David Nightingale: Wrong Way Corrigan (1907-1995)
Douglas Corrigan, son of a school teacher and an engineer involved in bridge construction, submitted his flight plan to the NY authorities in July 1938, and this plan was to fly non-stop from Brooklyn back to California, which he'd left ten days earlier. That prior 27-hour cross-country trip was amongst the longest non-stop flights he had ever made, and he had fitted special extra fuel tanks to his plane.
Corrigan's plane was an unpretentious single-engine Curtiss monoplane that he had bought a few years earlier for $310, with no radio, but with altimeter and compass. As a skilled -- we should say very skilled -- aircraft mechanic (he had worked earlier on Lindbergh's famous "Spirit of St Louis") -- Corrigan had replaced his 9 year old engine with a larger (165 HP)Wright one, getting parts from two older Wright engines.
It is well-known that he arrived in Ireland rather than California, 28 hours after leaving Brooklyn.
In those times wonderful things were happening in aviation. Lindbergh had made the first solo transatlantic flight in 1927, Amelia Earhart and her navigator Fred Noonan had vanished (during their round-the-world attempt) in their twin-engined plane in 1937.
In his book "That's My Story", Corrigan writes that he had first left California and (quote) "... headed for New York... and in the special tanks of my [old] Curtiss were 252 gallons of gasoline ... when I landed [in Brooklyn] there were four gallons left ... but the papers didn't make much about my 27 hour non-stop flight [from California] ... for that day Mr Hughes was getting ready for his round-the-world flight..." [Ref.1, Ch VIII.]
But a week later Corrigan had repaired the fabric that had begun to tear loose around his filler cap, and had replaced a rocker arm on one of the cylinders, and was ready for his return flight to California. He had with him some boxes of fig bars and a quart of water. The field manager at Brooklyn's Floyd Bennett Field said that Corrigan could take off at dawn. There wasn't much wind blowing so he asked the manager which way he should take off, and was told 'any direction you want' [p.189], so he took off east. He writes "... at 500 ft there was fog below the plane, and as I started the turn west I noticed the compass was not working right due to liquid having leaked out... there was another compass on the floor, so I turned the plane until the parallel lines matched, and flew on over the fog."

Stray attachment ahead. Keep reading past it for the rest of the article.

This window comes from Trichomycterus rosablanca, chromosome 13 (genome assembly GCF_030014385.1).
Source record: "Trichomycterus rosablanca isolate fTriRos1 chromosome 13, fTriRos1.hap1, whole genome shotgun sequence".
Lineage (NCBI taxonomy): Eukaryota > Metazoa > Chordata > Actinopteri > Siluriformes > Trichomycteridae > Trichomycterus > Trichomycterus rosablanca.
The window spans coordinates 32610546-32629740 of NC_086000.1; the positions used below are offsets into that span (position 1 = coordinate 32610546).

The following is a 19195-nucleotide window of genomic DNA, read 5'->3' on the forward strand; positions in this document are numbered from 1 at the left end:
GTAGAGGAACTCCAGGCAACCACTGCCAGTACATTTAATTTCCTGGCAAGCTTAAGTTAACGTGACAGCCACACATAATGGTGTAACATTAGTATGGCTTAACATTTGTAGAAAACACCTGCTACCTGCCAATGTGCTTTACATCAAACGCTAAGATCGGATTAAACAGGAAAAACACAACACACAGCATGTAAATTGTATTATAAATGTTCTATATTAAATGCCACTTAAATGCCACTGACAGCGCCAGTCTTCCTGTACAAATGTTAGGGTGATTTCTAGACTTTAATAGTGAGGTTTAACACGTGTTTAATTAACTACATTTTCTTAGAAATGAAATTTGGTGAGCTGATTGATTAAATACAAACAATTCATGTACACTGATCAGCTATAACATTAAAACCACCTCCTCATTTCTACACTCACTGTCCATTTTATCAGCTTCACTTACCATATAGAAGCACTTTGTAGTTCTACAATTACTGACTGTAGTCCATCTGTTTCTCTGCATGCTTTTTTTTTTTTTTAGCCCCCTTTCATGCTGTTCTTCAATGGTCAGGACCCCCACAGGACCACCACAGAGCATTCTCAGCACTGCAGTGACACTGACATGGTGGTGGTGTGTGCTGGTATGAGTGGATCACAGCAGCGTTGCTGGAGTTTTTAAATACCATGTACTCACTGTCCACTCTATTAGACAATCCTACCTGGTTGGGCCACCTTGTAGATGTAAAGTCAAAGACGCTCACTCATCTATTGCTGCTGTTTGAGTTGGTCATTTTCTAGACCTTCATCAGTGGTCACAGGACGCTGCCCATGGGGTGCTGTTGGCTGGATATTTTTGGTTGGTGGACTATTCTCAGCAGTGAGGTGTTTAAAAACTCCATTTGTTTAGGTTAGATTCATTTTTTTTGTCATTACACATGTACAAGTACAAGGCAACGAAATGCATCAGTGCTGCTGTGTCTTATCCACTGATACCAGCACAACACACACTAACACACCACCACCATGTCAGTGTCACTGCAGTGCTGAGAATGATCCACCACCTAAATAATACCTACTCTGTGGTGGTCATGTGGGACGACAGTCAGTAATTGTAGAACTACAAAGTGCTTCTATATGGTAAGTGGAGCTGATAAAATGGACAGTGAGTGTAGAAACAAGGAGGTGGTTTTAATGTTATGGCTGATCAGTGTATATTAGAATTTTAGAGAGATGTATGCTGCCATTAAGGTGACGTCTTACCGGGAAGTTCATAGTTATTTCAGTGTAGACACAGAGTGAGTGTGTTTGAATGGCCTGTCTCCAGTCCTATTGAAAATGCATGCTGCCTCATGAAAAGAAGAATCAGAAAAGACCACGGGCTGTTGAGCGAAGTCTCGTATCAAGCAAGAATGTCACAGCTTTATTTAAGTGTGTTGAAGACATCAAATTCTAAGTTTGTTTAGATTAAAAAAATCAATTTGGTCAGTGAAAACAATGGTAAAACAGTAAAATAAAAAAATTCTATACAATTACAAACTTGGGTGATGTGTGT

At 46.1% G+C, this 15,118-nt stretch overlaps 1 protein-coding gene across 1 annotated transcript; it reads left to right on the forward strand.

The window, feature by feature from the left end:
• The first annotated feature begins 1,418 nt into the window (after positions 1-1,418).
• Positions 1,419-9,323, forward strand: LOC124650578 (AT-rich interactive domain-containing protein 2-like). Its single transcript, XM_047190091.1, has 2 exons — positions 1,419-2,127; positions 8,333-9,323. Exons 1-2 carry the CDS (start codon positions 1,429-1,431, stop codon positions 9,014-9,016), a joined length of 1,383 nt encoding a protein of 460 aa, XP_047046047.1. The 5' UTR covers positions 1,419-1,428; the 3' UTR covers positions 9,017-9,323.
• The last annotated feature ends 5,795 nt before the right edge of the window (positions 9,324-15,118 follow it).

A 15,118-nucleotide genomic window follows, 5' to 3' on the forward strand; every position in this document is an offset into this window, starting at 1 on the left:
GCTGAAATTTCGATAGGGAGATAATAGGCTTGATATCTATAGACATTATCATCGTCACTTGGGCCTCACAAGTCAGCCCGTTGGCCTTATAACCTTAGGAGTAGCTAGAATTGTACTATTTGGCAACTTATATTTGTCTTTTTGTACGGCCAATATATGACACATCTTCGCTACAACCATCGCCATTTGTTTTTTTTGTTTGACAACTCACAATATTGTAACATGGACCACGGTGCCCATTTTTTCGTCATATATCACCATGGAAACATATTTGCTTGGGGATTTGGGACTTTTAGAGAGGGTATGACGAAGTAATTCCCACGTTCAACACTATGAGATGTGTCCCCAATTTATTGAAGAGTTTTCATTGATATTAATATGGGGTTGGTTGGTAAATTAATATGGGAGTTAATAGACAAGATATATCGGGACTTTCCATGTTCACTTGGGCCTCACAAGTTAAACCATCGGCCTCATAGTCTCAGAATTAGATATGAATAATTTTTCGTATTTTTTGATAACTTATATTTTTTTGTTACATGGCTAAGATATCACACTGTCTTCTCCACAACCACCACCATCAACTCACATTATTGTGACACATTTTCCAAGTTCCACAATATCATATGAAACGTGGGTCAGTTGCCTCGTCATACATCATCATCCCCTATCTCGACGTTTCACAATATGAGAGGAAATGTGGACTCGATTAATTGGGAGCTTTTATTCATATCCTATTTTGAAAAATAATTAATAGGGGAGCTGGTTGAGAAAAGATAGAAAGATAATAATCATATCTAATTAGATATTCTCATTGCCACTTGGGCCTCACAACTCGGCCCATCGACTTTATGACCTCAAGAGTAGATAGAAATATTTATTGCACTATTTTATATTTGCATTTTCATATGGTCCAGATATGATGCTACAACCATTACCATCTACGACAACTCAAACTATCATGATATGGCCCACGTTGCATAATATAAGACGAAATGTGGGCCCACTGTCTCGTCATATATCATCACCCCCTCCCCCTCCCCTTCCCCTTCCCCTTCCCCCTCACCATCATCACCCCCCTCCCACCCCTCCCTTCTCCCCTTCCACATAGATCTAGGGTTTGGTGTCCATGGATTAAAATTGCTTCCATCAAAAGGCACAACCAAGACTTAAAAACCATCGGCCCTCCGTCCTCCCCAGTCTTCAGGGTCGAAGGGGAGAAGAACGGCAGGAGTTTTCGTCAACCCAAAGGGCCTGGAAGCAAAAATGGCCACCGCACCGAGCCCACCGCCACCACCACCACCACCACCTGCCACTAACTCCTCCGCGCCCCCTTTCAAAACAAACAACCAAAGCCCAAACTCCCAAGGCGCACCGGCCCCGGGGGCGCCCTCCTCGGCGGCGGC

Later in the day he got cold feet, because a slight leak in his main gasoline tank had worsened and fuel was dripping onto his shoes. He was then at 6000 feet, and it was getting dark. With clouds above and below he couldn't see his horizon line, and when he pointed his flashlight down he could see the gasoline was an inch deep on the floor. Because he feared it might fall onto the hot exhaust pipe he took a screwdriver and punched a hole in the floor so that it would leak away from the exhaust pipe. When morning came he was at 8000 feet, with the clouds just below the wheels [p.192] but piling up ahead.
It was colder, and rain was running off his plane in a constant stream, and to prevent icing he kept going down lower, expecting to see mountains poking up through the clouds any time. Then, at 3500 feet on the altimeter all he saw was water. He writes: ... I'd only been out 26 hours and shouldn't have come to the Pacific yet...there was more light, and I noticed I'd been following the wrong end of the magnetic needle...
He said he next saw a small fishing boat, and after opening up one of his boxes of fig bars saw some (quote) 'nice green hills' ahead. After forty-five minutes he noticed another coast, so figured he must be in Ireland.
Although his pilot's license was suspended, by the time he got back by ship to the US, he was feted everywhere, and there were ticker-tape parades and motorcycle escorts in New York, Washington, Chicago and other cities.
Wrong Way Corrigan returned to California, worked on WW2 bombers and after the war as a commercial pilot, dying in 1995 at age 88.
"That's My Story", by Douglas Corrigan; E.P.Dutton, NY, 1938.
Dr. David Nightingale is Professor Emeritus of Physics at the State University of New York at NewPaltz and is the co-author of the text, A Short Course in General Relativity.
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